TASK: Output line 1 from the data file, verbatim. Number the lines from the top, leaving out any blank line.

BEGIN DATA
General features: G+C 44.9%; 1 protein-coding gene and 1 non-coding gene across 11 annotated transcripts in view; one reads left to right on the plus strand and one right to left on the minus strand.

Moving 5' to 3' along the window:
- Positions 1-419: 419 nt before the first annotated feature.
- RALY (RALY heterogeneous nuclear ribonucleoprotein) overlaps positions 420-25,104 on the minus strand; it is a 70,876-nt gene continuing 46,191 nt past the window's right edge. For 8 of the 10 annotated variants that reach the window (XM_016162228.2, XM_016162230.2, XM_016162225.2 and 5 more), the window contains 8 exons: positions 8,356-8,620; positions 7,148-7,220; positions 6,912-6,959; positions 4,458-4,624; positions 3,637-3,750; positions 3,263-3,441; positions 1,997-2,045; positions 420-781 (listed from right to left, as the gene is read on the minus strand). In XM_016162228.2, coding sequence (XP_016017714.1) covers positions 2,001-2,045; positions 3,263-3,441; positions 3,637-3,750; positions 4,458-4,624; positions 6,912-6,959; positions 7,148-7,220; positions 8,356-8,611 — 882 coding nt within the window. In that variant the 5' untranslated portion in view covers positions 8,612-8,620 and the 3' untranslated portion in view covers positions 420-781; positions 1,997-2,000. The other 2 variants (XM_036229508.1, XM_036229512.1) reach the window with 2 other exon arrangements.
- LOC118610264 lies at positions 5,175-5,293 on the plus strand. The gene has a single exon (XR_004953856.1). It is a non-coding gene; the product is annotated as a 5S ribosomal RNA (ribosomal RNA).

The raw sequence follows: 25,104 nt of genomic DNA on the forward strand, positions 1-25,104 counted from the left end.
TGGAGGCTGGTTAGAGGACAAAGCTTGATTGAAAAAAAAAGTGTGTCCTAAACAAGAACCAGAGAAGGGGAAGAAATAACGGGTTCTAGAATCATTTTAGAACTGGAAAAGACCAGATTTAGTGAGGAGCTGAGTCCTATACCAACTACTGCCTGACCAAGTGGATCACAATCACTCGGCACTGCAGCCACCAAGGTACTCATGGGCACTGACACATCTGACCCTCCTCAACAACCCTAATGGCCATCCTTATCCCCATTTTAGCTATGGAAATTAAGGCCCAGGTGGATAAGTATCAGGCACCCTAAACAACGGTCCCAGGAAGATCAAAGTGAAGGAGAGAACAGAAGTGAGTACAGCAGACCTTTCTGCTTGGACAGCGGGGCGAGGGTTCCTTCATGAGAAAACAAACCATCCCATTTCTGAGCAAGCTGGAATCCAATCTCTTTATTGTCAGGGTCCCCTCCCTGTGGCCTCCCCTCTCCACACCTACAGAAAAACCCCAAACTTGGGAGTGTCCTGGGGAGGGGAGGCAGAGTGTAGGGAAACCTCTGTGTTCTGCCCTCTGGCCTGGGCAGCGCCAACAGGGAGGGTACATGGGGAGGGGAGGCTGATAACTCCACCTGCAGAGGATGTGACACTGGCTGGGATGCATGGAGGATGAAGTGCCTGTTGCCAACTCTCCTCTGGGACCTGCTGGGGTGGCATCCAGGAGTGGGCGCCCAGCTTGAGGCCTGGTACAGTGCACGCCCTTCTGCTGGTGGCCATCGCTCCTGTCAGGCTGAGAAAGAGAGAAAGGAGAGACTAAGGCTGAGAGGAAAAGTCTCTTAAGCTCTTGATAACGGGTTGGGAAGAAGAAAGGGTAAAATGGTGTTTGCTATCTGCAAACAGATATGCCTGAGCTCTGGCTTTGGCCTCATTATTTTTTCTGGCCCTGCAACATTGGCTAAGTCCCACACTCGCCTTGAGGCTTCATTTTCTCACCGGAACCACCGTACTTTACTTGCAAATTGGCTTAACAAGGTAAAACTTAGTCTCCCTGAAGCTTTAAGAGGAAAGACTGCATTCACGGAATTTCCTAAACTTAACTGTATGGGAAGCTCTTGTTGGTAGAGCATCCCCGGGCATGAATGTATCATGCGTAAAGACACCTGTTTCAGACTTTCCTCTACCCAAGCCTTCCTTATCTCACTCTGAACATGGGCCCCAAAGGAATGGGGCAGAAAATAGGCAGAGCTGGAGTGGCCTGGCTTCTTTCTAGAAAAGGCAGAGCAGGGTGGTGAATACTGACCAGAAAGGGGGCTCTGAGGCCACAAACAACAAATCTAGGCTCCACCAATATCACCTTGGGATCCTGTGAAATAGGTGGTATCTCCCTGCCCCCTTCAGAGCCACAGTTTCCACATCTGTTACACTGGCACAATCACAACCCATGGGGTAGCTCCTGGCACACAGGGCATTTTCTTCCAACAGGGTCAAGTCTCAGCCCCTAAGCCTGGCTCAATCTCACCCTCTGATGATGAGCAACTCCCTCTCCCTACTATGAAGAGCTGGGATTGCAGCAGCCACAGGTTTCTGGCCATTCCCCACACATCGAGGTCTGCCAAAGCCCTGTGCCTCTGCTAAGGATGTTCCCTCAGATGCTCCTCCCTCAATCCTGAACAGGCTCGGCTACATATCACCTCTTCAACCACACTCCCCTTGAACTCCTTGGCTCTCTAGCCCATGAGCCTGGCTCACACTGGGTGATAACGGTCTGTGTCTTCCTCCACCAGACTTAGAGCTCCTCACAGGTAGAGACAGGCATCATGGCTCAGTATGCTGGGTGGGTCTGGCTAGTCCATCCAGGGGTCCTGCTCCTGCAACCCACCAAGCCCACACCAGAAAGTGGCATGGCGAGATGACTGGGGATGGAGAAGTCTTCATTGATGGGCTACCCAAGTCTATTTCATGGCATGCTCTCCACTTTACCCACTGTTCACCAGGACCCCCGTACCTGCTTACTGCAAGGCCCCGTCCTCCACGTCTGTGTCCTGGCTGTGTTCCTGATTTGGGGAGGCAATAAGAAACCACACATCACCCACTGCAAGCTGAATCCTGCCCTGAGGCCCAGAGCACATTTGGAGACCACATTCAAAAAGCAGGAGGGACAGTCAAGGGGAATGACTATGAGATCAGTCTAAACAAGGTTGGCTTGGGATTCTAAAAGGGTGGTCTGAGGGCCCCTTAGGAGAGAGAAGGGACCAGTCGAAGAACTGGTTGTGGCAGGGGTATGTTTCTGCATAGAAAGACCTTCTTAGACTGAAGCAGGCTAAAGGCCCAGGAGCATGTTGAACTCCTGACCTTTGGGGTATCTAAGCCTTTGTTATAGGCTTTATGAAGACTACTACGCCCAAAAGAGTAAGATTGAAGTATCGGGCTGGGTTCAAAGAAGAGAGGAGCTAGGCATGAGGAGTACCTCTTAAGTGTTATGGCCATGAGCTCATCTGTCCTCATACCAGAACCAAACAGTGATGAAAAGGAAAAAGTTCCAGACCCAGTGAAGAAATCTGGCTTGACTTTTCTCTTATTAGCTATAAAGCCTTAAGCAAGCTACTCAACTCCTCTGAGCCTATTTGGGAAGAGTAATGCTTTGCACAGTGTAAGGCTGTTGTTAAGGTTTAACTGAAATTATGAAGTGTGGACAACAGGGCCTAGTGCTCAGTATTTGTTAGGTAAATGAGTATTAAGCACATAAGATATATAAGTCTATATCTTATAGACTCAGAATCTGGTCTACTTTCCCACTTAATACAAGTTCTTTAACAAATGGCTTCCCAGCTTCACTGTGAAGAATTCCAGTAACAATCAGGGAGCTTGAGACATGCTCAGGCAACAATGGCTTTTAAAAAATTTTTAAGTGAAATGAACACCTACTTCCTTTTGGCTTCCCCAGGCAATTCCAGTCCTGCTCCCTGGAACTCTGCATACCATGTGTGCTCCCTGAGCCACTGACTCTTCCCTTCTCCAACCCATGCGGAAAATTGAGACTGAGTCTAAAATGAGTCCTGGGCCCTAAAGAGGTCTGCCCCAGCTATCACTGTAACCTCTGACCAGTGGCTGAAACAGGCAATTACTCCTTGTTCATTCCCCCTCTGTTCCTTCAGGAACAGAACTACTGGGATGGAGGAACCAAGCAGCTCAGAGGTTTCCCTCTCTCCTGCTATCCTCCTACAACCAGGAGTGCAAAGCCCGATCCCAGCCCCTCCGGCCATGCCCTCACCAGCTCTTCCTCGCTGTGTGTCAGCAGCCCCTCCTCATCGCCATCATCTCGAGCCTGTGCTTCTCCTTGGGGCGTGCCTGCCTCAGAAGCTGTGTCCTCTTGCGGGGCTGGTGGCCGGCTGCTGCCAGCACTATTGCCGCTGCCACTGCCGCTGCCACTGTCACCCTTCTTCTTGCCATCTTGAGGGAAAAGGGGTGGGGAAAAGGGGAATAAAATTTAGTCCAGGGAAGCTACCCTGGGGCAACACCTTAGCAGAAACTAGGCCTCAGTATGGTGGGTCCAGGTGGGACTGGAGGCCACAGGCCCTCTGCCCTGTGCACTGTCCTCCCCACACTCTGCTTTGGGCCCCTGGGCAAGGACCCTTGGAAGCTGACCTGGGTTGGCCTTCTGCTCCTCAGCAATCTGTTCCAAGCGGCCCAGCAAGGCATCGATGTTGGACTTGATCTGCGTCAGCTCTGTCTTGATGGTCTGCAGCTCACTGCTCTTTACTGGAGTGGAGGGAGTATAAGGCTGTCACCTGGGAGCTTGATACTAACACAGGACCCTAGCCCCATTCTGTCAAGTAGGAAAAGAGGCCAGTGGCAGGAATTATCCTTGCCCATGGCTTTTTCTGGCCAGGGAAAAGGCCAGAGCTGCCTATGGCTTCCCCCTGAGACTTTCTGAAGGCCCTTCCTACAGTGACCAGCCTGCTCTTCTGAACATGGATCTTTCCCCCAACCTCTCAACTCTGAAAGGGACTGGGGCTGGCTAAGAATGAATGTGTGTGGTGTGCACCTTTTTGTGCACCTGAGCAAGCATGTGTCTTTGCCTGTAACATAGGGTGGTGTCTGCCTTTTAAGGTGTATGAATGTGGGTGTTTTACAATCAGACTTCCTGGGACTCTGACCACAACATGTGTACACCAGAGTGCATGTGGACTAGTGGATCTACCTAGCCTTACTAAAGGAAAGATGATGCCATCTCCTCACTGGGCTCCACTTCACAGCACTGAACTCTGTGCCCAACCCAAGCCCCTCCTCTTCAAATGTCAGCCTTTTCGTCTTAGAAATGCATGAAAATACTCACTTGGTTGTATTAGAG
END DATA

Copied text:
General features: G+C 44.9%; 1 protein-coding gene and 1 non-coding gene across 11 annotated transcripts in view; one reads left to right on the plus strand and one right to left on the minus strand.